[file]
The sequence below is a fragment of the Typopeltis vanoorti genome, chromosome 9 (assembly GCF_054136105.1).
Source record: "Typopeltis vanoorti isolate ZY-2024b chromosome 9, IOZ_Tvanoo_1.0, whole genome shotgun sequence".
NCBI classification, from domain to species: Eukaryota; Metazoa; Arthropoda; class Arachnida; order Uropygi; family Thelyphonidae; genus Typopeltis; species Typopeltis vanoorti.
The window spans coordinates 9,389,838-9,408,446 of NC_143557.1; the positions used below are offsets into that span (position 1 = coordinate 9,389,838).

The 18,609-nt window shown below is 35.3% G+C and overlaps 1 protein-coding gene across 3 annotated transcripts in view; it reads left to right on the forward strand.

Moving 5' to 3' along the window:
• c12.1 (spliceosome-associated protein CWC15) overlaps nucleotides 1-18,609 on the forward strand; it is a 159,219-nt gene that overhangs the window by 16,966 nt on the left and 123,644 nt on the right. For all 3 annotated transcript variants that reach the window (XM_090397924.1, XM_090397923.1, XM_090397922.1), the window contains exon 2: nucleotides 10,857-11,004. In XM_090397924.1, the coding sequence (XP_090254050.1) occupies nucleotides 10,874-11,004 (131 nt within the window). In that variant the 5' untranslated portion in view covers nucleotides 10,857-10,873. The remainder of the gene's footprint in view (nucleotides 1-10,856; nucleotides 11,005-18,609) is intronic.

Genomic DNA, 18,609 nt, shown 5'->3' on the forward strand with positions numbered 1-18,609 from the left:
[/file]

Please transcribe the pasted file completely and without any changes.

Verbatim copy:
The sequence below is a fragment of the Typopeltis vanoorti genome, chromosome 9 (assembly GCF_054136105.1).
Source record: "Typopeltis vanoorti isolate ZY-2024b chromosome 9, IOZ_Tvanoo_1.0, whole genome shotgun sequence".
NCBI classification, from domain to species: Eukaryota; Metazoa; Arthropoda; class Arachnida; order Uropygi; family Thelyphonidae; genus Typopeltis; species Typopeltis vanoorti.
The window spans coordinates 9,389,838-9,408,446 of NC_143557.1; the positions used below are offsets into that span (position 1 = coordinate 9,389,838).

The 18,609-nt window shown below is 35.3% G+C and overlaps 1 protein-coding gene across 3 annotated transcripts in view; it reads left to right on the forward strand.

Moving 5' to 3' along the window:
• c12.1 (spliceosome-associated protein CWC15) overlaps nucleotides 1-18,609 on the forward strand; it is a 159,219-nt gene that overhangs the window by 16,966 nt on the left and 123,644 nt on the right. For all 3 annotated transcript variants that reach the window (XM_090397924.1, XM_090397923.1, XM_090397922.1), the window contains exon 2: nucleotides 10,857-11,004. In XM_090397924.1, the coding sequence (XP_090254050.1) occupies nucleotides 10,874-11,004 (131 nt within the window). In that variant the 5' untranslated portion in view covers nucleotides 10,857-10,873. The remainder of the gene's footprint in view (nucleotides 1-10,856; nucleotides 11,005-18,609) is intronic.

Genomic DNA, 18,609 nt, shown 5'->3' on the forward strand with positions numbered 1-18,609 from the left: